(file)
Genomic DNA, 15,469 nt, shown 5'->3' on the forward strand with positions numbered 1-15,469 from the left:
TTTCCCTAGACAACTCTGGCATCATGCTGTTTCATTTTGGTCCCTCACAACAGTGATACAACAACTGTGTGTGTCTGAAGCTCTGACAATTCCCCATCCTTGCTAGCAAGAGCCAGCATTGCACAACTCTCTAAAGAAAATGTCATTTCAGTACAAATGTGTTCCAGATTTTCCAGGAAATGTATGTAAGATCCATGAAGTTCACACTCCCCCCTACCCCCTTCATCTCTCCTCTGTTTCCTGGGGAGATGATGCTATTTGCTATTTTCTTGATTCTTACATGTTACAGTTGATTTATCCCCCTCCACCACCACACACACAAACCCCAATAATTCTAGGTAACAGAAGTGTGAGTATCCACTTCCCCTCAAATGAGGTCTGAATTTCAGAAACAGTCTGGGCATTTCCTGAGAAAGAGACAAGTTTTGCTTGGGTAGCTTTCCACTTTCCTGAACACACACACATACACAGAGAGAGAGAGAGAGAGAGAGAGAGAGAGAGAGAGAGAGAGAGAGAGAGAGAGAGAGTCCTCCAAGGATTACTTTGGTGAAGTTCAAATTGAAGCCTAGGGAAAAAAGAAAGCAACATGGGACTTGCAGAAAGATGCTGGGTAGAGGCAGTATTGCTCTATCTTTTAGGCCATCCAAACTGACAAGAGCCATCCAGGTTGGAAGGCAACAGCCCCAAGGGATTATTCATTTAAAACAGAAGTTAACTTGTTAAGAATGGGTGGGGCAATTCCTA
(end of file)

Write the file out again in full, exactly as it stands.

Genomic DNA, 15,469 nt, shown 5'->3' on the forward strand with positions numbered 1-15,469 from the left:
TTTCCCTAGACAACTCTGGCATCATGCTGTTTCATTTTGGTCCCTCACAACAGTGATACAACAACTGTGTGTGTCTGAAGCTCTGACAATTCCCCATCCTTGCTAGCAAGAGCCAGCATTGCACAACTCTCTAAAGAAAATGTCATTTCAGTACAAATGTGTTCCAGATTTTCCAGGAAATGTATGTAAGATCCATGAAGTTCACACTCCCCCCTACCCCCTTCATCTCTCCTCTGTTTCCTGGGGAGATGATGCTATTTGCTATTTTCTTGATTCTTACATGTTACAGTTGATTTATCCCCCTCCACCACCACACACACAAACCCCAATAATTCTAGGTAACAGAAGTGTGAGTATCCACTTCCCCTCAAATGAGGTCTGAATTTCAGAAACAGTCTGGGCATTTCCTGAGAAAGAGACAAGTTTTGCTTGGGTAGCTTTCCACTTTCCTGAACACACACACATACACAGAGAGAGAGAGAGAGAGAGAGAGAGAGAGAGAGAGAGAGAGAGAGAGAGAGAGAGAGTCCTCCAAGGATTACTTTGGTGAAGTTCAAATTGAAGCCTAGGGAAAAAAGAAAGCAACATGGGACTTGCAGAAAGATGCTGGGTAGAGGCAGTATTGCTCTATCTTTTAGGCCATCCAAACTGACAAGAGCCATCCAGGTTGGAAGGCAACAGCCCCAAGGGATTATTCATTTAAAACAGAAGTTAACTTGTTAAGAATGGGTGGGGCAATTCCTA